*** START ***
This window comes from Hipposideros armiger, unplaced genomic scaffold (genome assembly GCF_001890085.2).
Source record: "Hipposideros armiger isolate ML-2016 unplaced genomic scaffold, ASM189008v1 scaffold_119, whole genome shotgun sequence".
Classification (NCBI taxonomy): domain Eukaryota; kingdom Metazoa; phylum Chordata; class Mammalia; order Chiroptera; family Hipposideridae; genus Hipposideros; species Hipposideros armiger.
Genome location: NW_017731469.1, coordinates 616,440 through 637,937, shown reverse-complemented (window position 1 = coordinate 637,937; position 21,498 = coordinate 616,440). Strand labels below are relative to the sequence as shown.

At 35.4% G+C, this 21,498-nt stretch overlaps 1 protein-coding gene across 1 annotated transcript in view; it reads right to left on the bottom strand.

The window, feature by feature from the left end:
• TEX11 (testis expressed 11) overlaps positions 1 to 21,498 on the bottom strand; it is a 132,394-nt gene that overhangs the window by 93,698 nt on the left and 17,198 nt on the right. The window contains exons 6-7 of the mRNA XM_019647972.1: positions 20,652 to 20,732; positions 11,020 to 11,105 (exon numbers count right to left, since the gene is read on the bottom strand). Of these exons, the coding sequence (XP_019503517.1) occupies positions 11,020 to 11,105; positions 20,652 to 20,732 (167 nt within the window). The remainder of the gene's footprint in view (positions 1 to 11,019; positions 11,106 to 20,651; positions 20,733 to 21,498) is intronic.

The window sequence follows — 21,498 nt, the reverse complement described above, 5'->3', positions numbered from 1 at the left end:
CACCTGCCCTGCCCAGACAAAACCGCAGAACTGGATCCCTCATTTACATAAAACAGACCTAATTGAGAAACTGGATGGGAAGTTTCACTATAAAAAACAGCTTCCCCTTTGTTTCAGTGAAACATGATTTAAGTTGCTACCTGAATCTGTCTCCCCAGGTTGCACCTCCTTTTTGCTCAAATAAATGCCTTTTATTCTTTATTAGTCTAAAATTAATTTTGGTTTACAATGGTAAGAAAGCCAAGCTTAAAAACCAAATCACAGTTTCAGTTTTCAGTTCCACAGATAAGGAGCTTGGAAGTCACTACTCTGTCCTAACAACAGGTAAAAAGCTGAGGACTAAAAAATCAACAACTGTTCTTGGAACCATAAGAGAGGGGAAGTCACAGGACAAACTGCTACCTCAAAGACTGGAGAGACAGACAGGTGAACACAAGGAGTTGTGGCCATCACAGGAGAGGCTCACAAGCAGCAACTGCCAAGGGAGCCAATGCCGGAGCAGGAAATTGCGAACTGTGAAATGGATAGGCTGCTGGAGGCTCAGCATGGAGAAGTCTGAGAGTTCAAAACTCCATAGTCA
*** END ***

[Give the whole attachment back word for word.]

This window comes from Hipposideros armiger, unplaced genomic scaffold (genome assembly GCF_001890085.2).
Source record: "Hipposideros armiger isolate ML-2016 unplaced genomic scaffold, ASM189008v1 scaffold_119, whole genome shotgun sequence".
Classification (NCBI taxonomy): domain Eukaryota; kingdom Metazoa; phylum Chordata; class Mammalia; order Chiroptera; family Hipposideridae; genus Hipposideros; species Hipposideros armiger.
Genome location: NW_017731469.1, coordinates 616,440 through 637,937, shown reverse-complemented (window position 1 = coordinate 637,937; position 21,498 = coordinate 616,440). Strand labels below are relative to the sequence as shown.

At 35.4% G+C, this 21,498-nt stretch overlaps 1 protein-coding gene across 1 annotated transcript in view; it reads right to left on the bottom strand.

The window, feature by feature from the left end:
• TEX11 (testis expressed 11) overlaps positions 1 to 21,498 on the bottom strand; it is a 132,394-nt gene that overhangs the window by 93,698 nt on the left and 17,198 nt on the right. The window contains exons 6-7 of the mRNA XM_019647972.1: positions 20,652 to 20,732; positions 11,020 to 11,105 (exon numbers count right to left, since the gene is read on the bottom strand). Of these exons, the coding sequence (XP_019503517.1) occupies positions 11,020 to 11,105; positions 20,652 to 20,732 (167 nt within the window). The remainder of the gene's footprint in view (positions 1 to 11,019; positions 11,106 to 20,651; positions 20,733 to 21,498) is intronic.

The window sequence follows — 21,498 nt, the reverse complement described above, 5'->3', positions numbered from 1 at the left end:
CACCTGCCCTGCCCAGACAAAACCGCAGAACTGGATCCCTCATTTACATAAAACAGACCTAATTGAGAAACTGGATGGGAAGTTTCACTATAAAAAACAGCTTCCCCTTTGTTTCAGTGAAACATGATTTAAGTTGCTACCTGAATCTGTCTCCCCAGGTTGCACCTCCTTTTTGCTCAAATAAATGCCTTTTATTCTTTATTAGTCTAAAATTAATTTTGGTTTACAATGGTAAGAAAGCCAAGCTTAAAAACCAAATCACAGTTTCAGTTTTCAGTTCCACAGATAAGGAGCTTGGAAGTCACTACTCTGTCCTAACAACAGGTAAAAAGCTGAGGACTAAAAAATCAACAACTGTTCTTGGAACCATAAGAGAGGGGAAGTCACAGGACAAACTGCTACCTCAAAGACTGGAGAGACAGACAGGTGAACACAAGGAGTTGTGGCCATCACAGGAGAGGCTCACAAGCAGCAACTGCCAAGGGAGCCAATGCCGGAGCAGGAAATTGCGAACTGTGAAATGGATAGGCTGCTGGAGGCTCAGCATGGAGAAGTCTGAGAGTTCAAAACTCCATAGTCA